GlaxoSmithKline has pulled out of a development deal for an erectile dysfunction drug in a move that has left the share price of its partner, UK firm Futura Medical, in tatters.
GSK has decided to return the development rights for MED2002, a topical formulation of the widely-used angina drug glyceryl trinitrate that could have become the first over-the-counter product to treat erectile dysfunction. The announcement came as something of a surprise, especially as the firms only teamed up in July last year, but Futura pointed out that “current priorities within GSK meant that they were unlikely in the near future to approve a marketing agreement for MED2002.”
Under the agreement signed last year, GSK's consumer health unit had agreed to cover two-thirds of the costs, or around £2.4 million, of three studies involving approximately 1,500 men with erectile dysfunction. Regulatory submissions were pencilled in for 2008 ahead of launches a year later.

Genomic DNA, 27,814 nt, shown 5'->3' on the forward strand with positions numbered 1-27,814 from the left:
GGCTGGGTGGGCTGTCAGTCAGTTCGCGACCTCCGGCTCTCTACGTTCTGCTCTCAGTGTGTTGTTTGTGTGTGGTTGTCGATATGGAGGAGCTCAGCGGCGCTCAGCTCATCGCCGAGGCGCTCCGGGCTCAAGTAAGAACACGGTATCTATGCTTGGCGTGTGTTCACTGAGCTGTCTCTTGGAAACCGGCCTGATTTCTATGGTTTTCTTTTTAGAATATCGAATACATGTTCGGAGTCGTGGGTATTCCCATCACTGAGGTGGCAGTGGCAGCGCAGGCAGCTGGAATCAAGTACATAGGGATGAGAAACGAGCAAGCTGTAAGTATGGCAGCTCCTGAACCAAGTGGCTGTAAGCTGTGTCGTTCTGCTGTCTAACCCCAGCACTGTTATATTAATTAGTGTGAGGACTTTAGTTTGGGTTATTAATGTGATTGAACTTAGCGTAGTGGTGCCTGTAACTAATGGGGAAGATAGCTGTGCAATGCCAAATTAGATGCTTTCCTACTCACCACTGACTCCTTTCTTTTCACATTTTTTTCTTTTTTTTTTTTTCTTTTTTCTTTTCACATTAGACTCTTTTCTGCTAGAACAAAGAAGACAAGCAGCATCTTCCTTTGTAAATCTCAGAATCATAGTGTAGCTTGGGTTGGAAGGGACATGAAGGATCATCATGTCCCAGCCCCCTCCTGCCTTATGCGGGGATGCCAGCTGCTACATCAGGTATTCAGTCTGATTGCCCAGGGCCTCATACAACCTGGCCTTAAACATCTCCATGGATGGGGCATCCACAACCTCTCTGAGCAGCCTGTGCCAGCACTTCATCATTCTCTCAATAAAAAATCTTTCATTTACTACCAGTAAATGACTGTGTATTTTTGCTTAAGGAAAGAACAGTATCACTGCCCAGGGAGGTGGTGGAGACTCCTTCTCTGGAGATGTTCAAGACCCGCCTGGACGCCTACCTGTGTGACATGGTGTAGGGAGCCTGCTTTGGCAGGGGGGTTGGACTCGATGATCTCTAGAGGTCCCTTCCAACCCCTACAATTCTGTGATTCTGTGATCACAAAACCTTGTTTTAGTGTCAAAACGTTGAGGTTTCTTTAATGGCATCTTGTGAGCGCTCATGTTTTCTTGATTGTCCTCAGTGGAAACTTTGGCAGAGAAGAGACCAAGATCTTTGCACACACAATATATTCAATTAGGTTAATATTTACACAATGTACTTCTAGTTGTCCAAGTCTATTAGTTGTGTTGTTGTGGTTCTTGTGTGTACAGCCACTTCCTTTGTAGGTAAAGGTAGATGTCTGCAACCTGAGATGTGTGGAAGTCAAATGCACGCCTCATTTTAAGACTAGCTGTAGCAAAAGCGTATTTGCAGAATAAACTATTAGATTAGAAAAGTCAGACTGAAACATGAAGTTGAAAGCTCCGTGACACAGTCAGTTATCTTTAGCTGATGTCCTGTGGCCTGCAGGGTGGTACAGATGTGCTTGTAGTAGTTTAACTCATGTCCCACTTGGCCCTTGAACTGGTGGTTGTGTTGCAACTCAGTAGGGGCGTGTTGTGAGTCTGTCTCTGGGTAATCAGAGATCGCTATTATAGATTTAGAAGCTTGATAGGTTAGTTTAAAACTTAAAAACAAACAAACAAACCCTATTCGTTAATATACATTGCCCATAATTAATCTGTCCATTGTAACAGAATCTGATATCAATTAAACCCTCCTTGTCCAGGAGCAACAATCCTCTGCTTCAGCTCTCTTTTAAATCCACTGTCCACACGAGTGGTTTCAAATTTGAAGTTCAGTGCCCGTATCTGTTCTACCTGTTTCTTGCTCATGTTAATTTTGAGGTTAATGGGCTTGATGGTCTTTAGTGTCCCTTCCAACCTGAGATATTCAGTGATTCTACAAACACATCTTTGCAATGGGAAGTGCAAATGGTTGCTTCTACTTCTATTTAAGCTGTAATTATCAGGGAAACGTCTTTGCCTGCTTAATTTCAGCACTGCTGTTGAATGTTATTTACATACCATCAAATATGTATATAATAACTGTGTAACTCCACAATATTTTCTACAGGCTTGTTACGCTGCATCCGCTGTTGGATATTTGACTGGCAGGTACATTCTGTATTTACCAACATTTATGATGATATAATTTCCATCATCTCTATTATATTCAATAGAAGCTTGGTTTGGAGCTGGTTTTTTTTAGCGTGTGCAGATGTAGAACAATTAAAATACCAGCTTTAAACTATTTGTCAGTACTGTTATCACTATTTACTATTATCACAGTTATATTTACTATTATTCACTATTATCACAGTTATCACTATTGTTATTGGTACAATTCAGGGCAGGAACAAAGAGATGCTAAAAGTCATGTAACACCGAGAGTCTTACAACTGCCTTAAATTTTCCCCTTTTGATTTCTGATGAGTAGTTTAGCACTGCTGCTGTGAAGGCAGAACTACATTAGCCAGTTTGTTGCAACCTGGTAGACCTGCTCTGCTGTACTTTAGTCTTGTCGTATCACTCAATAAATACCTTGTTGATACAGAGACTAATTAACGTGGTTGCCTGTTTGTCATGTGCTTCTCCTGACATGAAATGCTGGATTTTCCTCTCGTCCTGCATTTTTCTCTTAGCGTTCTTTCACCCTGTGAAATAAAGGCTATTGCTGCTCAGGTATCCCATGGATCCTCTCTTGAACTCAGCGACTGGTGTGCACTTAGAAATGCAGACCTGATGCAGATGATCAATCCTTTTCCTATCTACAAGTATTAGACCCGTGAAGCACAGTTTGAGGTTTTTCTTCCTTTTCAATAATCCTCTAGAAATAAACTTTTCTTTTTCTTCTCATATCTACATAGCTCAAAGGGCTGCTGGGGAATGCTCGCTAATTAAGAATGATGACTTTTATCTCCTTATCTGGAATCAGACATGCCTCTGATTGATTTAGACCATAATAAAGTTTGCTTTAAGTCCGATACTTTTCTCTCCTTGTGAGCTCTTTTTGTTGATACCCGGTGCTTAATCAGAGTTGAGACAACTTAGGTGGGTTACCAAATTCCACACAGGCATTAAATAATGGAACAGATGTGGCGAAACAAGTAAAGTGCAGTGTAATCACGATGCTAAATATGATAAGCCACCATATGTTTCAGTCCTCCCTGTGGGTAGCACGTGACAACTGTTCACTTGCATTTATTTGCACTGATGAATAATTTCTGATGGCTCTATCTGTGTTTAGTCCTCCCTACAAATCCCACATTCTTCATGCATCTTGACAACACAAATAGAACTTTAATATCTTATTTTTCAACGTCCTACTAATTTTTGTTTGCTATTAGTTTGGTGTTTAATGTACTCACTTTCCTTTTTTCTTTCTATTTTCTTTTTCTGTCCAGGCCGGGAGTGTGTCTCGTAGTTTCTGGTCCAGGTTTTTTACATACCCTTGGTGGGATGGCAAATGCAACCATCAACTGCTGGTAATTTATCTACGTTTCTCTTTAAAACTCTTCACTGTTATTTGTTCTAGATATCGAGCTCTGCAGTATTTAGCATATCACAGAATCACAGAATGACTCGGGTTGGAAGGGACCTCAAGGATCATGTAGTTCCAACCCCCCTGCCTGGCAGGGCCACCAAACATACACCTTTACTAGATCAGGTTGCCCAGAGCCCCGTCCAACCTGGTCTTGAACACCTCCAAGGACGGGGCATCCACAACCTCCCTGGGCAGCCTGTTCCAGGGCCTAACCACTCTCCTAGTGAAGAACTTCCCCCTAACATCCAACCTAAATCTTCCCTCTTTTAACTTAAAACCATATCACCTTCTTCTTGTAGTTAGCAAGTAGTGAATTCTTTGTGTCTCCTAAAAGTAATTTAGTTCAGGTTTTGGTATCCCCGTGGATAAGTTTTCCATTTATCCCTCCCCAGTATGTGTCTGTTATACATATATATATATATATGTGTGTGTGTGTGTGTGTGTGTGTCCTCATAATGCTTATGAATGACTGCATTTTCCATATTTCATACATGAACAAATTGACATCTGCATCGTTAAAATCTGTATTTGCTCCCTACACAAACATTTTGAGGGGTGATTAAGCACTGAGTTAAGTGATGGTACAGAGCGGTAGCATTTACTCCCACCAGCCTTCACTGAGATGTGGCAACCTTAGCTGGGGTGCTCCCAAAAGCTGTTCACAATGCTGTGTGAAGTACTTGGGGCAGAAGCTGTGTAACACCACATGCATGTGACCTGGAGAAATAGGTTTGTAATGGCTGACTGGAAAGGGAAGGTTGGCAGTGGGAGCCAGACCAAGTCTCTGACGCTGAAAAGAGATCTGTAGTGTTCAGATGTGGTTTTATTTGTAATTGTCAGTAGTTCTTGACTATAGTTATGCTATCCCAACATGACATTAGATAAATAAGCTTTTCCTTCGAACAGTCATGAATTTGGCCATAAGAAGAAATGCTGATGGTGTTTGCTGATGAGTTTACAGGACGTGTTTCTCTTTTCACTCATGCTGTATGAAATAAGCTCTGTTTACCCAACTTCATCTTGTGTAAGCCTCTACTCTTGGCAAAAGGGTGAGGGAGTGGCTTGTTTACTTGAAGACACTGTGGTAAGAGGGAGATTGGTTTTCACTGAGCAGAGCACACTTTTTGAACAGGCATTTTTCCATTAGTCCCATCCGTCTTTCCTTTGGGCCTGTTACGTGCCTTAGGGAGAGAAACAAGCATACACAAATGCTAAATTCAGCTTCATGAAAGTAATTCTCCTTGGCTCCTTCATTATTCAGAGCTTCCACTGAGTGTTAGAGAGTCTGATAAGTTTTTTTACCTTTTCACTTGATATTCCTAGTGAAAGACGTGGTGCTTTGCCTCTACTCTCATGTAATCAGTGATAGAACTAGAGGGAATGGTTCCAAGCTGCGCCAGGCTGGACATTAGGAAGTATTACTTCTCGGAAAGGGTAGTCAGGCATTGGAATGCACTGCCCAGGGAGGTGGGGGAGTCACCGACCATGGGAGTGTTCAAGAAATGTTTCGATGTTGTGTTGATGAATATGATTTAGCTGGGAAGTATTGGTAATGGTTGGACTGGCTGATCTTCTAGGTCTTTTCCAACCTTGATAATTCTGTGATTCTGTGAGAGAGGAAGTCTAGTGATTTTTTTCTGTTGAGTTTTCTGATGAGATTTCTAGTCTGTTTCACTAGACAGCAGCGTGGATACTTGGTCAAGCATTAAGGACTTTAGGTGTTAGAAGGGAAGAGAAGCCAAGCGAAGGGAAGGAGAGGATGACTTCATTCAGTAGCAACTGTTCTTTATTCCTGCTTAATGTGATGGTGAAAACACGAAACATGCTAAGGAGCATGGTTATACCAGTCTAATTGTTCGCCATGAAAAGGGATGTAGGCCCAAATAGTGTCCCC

Futura chief executive James Barder said that while the firm is “clearly disappointed by the decision, the progress in the development of MED2002 has been significant.” He added that “we are therefore confident in our ability to secure new commercial arrangements on favourable terms for the final development and marketing” of the treatment. Futura also noted that before it signed the pact with GSK, it received “a significant amount of interest” in an earlier formulation of MED2002 and will therefore “reopen discussions with potential licensees with the benefit of the considerable improvements to the product.”
Futura stressed that ongoing talks with GSK over the global distribution rights for DermaSys, its gel technology that allows drugs to be delivered rapidly through the skin, are unaffected by the announcement. Also the likelihood of finding another partner is pretty high, given the burgeoning erectile dysfunction market, and Futura is hoping to get approval of its CSD500 condom, which is designed to help maintain erections, by the end of the year. Despite these factors, the stock crashed almost 30% to 42.5 pence on London’s AIM exchange.